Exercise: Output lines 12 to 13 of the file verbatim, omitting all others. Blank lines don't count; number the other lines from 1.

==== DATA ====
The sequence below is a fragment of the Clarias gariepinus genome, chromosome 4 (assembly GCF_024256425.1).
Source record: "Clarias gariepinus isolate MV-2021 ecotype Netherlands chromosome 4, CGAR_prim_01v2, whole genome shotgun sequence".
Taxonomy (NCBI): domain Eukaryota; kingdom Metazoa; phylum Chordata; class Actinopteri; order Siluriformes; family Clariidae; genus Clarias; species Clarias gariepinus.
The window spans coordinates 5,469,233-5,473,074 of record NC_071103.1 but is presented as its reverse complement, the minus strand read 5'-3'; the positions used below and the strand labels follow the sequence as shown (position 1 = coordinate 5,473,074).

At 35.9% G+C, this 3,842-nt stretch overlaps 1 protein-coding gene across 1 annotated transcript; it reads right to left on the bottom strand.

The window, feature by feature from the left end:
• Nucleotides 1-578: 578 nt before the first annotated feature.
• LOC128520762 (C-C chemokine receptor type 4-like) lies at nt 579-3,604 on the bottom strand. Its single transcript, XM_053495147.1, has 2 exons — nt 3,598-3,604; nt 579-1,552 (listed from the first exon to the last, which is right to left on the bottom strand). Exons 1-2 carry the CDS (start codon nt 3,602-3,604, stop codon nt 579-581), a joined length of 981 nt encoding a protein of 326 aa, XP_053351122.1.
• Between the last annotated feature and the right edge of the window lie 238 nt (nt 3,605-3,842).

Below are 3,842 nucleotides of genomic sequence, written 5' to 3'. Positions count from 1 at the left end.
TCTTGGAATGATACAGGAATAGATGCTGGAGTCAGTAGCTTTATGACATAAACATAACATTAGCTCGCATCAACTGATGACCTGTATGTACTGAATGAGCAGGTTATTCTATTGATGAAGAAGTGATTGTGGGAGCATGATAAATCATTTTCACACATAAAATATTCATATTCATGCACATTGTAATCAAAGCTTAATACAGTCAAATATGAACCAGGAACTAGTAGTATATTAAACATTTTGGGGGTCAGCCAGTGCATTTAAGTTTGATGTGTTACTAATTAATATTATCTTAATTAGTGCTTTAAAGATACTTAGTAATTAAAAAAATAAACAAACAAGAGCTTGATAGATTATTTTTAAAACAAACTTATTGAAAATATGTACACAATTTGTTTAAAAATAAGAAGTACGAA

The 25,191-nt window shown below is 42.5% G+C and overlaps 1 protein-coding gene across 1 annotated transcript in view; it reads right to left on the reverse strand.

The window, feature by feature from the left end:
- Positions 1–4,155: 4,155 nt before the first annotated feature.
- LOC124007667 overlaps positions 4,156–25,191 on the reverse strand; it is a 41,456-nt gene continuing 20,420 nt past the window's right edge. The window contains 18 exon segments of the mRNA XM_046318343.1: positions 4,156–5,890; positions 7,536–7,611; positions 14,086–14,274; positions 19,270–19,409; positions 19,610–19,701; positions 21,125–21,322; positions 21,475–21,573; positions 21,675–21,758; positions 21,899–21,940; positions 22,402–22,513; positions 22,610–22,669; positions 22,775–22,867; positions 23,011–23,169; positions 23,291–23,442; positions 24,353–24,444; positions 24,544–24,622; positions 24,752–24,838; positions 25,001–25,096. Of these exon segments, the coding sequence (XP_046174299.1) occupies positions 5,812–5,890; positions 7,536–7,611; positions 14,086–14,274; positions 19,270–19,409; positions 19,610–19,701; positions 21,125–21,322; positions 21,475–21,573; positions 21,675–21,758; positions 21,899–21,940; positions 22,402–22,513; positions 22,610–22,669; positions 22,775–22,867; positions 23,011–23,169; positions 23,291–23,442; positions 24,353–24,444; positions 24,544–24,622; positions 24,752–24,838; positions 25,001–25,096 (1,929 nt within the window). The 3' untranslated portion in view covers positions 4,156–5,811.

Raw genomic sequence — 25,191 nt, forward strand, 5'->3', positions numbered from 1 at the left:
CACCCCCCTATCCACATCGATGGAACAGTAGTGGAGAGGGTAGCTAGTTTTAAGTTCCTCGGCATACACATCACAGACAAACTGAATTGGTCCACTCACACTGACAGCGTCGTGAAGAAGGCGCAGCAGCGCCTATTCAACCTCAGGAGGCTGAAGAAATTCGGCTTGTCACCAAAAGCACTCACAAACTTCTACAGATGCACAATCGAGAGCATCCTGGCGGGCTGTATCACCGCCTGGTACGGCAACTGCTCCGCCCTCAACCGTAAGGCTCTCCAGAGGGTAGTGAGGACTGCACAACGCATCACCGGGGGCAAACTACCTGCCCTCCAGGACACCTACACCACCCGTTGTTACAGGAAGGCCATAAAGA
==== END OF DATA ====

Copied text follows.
The 25,191-nt window shown below is 42.5% G+C and overlaps 1 protein-coding gene across 1 annotated transcript in view; it reads right to left on the reverse strand.

The window, feature by feature from the left end: